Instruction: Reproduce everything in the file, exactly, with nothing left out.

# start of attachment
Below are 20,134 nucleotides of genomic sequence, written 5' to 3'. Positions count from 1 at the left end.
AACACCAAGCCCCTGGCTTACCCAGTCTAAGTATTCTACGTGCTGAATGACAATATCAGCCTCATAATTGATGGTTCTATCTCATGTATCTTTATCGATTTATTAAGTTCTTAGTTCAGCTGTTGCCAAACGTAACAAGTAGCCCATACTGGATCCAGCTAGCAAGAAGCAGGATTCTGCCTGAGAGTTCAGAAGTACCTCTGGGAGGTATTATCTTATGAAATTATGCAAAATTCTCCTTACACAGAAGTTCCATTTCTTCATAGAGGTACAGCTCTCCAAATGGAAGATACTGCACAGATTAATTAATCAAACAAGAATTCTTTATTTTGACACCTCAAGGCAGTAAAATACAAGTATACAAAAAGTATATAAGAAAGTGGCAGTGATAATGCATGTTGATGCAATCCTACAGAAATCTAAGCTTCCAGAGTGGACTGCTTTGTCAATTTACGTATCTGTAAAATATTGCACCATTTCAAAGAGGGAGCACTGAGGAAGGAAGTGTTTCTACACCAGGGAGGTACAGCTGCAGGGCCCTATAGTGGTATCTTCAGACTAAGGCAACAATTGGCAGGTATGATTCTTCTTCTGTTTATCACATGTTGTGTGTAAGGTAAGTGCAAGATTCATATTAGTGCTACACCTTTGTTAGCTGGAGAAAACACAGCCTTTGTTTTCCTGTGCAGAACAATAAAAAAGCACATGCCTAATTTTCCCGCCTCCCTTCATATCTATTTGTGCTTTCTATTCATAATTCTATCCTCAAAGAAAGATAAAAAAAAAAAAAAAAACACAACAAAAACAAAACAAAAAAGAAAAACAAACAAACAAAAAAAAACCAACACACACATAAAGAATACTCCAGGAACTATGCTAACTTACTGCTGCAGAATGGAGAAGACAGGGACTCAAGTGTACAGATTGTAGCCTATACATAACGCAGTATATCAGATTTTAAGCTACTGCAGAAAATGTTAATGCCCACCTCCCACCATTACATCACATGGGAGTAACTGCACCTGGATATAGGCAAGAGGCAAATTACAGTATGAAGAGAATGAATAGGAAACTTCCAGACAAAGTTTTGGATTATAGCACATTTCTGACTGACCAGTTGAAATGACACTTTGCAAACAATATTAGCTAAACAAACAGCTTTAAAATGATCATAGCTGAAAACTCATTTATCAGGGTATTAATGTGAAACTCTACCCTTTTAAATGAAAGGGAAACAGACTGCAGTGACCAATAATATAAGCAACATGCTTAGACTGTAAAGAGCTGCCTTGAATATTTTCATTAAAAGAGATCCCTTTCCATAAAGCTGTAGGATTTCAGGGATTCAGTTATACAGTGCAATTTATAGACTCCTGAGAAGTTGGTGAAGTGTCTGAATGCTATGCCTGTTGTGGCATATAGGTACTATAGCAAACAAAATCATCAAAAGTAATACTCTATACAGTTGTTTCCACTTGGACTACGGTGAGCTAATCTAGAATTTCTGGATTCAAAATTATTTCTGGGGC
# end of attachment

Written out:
Below are 20,134 nucleotides of genomic sequence, written 5' to 3'. Positions count from 1 at the left end.
AACACCAAGCCCCTGGCTTACCCAGTCTAAGTATTCTACGTGCTGAATGACAATATCAGCCTCATAATTGATGGTTCTATCTCATGTATCTTTATCGATTTATTAAGTTCTTAGTTCAGCTGTTGCCAAACGTAACAAGTAGCCCATACTGGATCCAGCTAGCAAGAAGCAGGATTCTGCCTGAGAGTTCAGAAGTACCTCTGGGAGGTATTATCTTATGAAATTATGCAAAATTCTCCTTACACAGAAGTTCCATTTCTTCATAGAGGTACAGCTCTCCAAATGGAAGATACTGCACAGATTAATTAATCAAACAAGAATTCTTTATTTTGACACCTCAAGGCAGTAAAATACAAGTATACAAAAAGTATATAAGAAAGTGGCAGTGATAATGCATGTTGATGCAATCCTACAGAAATCTAAGCTTCCAGAGTGGACTGCTTTGTCAATTTACGTATCTGTAAAATATTGCACCATTTCAAAGAGGGAGCACTGAGGAAGGAAGTGTTTCTACACCAGGGAGGTACAGCTGCAGGGCCCTATAGTGGTATCTTCAGACTAAGGCAACAATTGGCAGGTATGATTCTTCTTCTGTTTATCACATGTTGTGTGTAAGGTAAGTGCAAGATTCATATTAGTGCTACACCTTTGTTAGCTGGAGAAAACACAGCCTTTGTTTTCCTGTGCAGAACAATAAAAAAGCACATGCCTAATTTTCCCGCCTCCCTTCATATCTATTTGTGCTTTCTATTCATAATTCTATCCTCAAAGAAAGATAAAAAAAAAAAAAAAAACACAACAAAAACAAAACAAAAAAGAAAAACAAACAAACAAAAAAAAACCAACACACACATAAAGAATACTCCAGGAACTATGCTAACTTACTGCTGCAGAATGGAGAAGACAGGGACTCAAGTGTACAGATTGTAGCCTATACATAACGCAGTATATCAGATTTTAAGCTACTGCAGAAAATGTTAATGCCCACCTCCCACCATTACATCACATGGGAGTAACTGCACCTGGATATAGGCAAGAGGCAAATTACAGTATGAAGAGAATGAATAGGAAACTTCCAGACAAAGTTTTGGATTATAGCACATTTCTGACTGACCAGTTGAAATGACACTTTGCAAACAATATTAGCTAAACAAACAGCTTTAAAATGATCATAGCTGAAAACTCATTTATCAGGGTATTAATGTGAAACTCTACCCTTTTAAATGAAAGGGAAACAGACTGCAGTGACCAATAATATAAGCAACATGCTTAGACTGTAAAGAGCTGCCTTGAATATTTTCATTAAAAGAGATCCCTTTCCATAAAGCTGTAGGATTTCAGGGATTCAGTTATACAGTGCAATTTATAGACTCCTGAGAAGTTGGTGAAGTGTCTGAATGCTATGCCTGTTGTGGCATATAGGTACTATAGCAAACAAAATCATCAAAAGTAATACTCTATACAGTTGTTTCCACTTGGACTACGGTGAGCTAATCTAGAATTTCTGGATTCAAAATTATTTCTGGGGC